Much in the history of the Highlands appealed to McGrath as a socialist. He had, for many years, wanted to write and produce a play exploring this controversial period in Scotland’s history.
In 1973, McGrath was invited to present a play about Scotland at a conference on Scottish identity and the future of the nation. The audience of 450 was made up of people from across social classes and from various professions and sectors.
But at the time 7:84 (Scotland) was in its infancy and McGrath had yet to write this play.
On the day of the conference, the play was still being finalised; the first performance of The Cheviot took the form of a hastily arranged ‘reading’. John McGrath notes how:
It was the best thing we could have done. The audience at the end rose to its feet and cheered, then poured out advice, corrections […] facts […] books, sources […] Not because we’d been ‘good’ or ‘clever’ – but because what we were struggling to say was what they, and masses of people in Scotland wanted said. Now.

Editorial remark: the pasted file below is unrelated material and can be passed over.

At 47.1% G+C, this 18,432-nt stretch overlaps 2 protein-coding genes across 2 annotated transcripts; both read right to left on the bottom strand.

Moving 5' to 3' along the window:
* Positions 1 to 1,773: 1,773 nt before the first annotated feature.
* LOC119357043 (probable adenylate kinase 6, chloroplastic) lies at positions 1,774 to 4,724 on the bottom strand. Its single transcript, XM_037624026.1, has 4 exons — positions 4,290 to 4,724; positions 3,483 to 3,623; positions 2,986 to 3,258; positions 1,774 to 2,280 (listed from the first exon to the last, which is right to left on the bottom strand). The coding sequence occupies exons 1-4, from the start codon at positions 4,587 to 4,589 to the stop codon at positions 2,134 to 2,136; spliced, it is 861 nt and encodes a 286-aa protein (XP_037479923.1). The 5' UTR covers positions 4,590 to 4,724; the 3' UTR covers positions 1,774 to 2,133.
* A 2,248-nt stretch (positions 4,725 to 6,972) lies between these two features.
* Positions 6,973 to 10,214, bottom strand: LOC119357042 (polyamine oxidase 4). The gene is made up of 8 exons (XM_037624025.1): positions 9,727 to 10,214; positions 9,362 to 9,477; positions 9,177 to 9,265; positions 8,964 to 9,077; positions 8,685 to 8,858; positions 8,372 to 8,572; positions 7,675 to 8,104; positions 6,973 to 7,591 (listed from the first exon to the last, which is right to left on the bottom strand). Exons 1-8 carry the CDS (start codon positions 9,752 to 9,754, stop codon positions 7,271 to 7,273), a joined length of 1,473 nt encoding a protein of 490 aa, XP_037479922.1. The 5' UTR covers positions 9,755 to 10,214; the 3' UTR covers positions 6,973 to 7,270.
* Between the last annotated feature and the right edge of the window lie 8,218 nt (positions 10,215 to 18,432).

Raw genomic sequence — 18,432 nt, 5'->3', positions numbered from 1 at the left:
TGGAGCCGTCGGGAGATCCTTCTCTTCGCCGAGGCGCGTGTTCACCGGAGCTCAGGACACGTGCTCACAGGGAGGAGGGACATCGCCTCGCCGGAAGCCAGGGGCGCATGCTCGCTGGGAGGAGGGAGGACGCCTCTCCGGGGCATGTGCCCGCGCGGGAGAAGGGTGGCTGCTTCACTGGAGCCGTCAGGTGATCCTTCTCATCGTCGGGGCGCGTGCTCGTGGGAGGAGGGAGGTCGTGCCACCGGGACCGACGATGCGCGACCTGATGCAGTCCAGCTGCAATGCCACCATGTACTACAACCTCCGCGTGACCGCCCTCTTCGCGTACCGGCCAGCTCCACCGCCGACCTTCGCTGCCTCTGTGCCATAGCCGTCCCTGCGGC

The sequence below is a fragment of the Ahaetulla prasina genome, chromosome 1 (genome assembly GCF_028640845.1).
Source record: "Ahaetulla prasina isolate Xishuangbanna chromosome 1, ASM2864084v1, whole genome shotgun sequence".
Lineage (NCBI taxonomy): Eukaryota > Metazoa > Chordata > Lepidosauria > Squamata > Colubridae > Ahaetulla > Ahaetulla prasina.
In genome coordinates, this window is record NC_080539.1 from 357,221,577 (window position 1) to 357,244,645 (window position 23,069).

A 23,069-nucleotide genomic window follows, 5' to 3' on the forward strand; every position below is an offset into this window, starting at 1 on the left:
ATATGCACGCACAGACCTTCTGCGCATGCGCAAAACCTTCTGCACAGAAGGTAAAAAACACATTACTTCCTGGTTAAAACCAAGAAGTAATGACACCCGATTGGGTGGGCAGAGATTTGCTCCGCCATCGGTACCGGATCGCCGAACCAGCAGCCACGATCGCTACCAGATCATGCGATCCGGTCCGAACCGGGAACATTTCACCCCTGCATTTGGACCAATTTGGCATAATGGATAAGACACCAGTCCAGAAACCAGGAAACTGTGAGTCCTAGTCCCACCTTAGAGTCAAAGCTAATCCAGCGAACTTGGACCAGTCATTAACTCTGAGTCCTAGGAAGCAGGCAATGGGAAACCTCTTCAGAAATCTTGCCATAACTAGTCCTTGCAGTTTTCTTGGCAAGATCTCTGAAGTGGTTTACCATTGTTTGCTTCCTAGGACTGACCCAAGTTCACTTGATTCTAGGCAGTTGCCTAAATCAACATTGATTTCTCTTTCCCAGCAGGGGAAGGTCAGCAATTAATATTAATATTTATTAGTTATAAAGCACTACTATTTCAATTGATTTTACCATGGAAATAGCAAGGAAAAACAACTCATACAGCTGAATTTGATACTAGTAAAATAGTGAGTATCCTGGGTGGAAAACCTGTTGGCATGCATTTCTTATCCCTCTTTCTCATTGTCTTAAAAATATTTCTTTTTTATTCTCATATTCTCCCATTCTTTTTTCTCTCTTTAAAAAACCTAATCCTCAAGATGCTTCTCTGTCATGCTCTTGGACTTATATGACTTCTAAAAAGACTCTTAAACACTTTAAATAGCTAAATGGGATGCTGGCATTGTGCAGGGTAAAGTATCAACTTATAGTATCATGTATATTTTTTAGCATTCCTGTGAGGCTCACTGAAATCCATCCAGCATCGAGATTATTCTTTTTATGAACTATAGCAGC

Over the course of one year – 1973, or ‘The Year of The Cheviot' – 7:84’s production of this new play toured the length and breadth of Scotland.
The company performed a total of 100 shows to over 30,000 people. McGrath and 7:84 avoided bigger venues and city theatres in favour of more modest and civic venues: town halls, arts centres, hotels etc. These were inviting spaces, and more readily accessible, particularly for Highland communities.